Rewilding the human spirit

I have yet to meet any small child who is not interested in the natural world whether it is creepy crawlies, pretty robin redbreasts or large charismatic animals.  In fact their storybook world is populated with them.  We have a natural, inherent connection towards other living things, yet somehow modern life steals us away from nature and places us in offices, in front of computers, in shops and cities.  This doesn’t always make us well or happy and we can feel the need to ‘get away’ from it all.

As their standard of living increases people naturally turn their attention to travel and this travel is often focused on nature.  Any glance through a holiday brochure reveals images of the natural world; of beautiful beaches, reefs, rainforests, woodlands and mountains; natural spaces become a commodity to be bought and enjoyed for short periods of time in order to heal the stresses, strains and sorrows of the everyday.

However, we don’t always need to travel far to rewild our restless spirits; outside our city walls is a beautiful countryside which needs to be revisited and reloved. There is so much evidence to suggest that a walk in the countryside makes us feel better; heals our minds and refocuses our attention.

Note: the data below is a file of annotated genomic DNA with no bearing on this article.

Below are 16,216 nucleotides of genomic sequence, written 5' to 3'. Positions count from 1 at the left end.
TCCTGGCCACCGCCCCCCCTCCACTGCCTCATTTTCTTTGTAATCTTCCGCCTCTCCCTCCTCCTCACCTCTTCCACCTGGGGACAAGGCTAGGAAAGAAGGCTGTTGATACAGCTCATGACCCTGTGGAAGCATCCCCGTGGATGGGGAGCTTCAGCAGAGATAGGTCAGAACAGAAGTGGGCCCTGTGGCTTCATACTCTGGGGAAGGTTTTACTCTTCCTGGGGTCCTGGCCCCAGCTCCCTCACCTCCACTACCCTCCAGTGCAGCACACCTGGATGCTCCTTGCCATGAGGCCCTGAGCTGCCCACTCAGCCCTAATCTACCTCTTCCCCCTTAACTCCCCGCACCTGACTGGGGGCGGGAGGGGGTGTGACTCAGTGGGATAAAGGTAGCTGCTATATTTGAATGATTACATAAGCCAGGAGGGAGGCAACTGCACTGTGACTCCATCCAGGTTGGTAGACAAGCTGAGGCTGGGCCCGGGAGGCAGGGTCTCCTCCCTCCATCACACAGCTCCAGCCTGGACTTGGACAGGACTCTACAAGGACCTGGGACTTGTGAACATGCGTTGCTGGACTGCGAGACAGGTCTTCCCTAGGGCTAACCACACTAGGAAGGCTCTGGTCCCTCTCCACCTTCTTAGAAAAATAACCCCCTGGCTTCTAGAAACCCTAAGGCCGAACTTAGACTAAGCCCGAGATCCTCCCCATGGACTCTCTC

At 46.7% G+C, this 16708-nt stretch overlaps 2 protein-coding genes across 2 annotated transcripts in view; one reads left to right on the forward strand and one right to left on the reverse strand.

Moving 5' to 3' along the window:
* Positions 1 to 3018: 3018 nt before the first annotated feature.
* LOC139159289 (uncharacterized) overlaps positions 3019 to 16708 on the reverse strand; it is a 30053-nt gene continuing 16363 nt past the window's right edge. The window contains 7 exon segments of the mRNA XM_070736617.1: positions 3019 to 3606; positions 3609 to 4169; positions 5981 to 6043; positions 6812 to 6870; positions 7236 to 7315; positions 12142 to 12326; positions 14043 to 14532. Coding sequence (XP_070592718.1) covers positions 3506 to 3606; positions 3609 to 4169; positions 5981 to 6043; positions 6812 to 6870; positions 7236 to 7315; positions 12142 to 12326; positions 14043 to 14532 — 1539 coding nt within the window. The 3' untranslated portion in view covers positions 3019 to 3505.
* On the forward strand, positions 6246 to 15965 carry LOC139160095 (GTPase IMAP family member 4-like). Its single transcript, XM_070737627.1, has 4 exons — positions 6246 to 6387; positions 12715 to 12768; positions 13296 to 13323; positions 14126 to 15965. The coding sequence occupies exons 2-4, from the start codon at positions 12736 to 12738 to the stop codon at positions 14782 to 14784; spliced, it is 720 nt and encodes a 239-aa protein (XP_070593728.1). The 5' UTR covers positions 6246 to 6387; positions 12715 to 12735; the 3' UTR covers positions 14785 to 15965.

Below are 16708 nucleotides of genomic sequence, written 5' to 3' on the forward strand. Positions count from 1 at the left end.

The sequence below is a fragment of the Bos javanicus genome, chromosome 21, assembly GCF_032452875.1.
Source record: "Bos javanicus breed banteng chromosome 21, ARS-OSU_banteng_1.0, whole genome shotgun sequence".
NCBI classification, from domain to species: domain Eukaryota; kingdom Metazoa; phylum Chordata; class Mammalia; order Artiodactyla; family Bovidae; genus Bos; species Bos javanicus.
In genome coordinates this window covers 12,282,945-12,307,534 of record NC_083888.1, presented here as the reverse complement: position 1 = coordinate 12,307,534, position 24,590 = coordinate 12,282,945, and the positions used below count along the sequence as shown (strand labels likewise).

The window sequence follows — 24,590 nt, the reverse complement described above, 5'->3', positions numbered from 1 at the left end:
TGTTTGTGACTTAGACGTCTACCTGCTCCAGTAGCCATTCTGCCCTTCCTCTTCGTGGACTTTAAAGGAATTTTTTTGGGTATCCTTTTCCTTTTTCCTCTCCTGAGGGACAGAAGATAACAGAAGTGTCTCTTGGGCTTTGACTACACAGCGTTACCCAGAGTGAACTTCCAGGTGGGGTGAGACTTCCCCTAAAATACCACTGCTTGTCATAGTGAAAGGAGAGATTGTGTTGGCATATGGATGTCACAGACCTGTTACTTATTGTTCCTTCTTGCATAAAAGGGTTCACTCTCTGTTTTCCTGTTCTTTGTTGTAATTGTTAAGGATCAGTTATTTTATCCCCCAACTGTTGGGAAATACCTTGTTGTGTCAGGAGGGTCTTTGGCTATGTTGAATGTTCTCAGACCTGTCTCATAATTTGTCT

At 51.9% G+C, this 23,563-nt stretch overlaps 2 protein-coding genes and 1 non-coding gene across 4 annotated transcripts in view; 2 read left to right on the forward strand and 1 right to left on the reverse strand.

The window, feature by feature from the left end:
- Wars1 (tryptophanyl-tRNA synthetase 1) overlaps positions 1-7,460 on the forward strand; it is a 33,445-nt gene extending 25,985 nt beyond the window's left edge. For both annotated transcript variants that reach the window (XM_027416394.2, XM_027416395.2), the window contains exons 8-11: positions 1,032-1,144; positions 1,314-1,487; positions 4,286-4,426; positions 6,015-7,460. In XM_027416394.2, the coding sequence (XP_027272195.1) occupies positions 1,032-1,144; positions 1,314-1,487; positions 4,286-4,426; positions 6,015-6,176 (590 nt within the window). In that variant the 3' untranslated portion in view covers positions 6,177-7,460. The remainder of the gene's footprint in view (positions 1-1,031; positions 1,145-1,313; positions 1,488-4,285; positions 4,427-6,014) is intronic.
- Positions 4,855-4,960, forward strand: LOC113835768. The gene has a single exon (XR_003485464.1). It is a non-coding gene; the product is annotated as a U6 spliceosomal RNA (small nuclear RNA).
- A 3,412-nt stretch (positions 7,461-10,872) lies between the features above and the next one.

I have always found solace in nature. It is a place where I can be free of all demands and self-consciousness. Where problems become smaller, legs become stronger; there is space to think and vistas to behold.  To stop and look for common lizards, to watch the silver-washed fritillaries’ on their adventures through the rides or to count the species of wild flowers that grace me with their presence….This is where I reconnect with all that is important to me…..I call it rewilding my spirit.

4 thoughts on “Rewilding the human spirit

  1. Judy McKay

    I like this
    The way I see it is that we are born wild, with connection to Mother Earth fully intact. As soon as a child goes into the current education system the wildness is systematically wiped out of them while conditioning to be a cog in the economic consumerist society is hammered into them. Only those children who have parents who continue to foster the wild connection throughout the schooling years will remain connected in adulthood.

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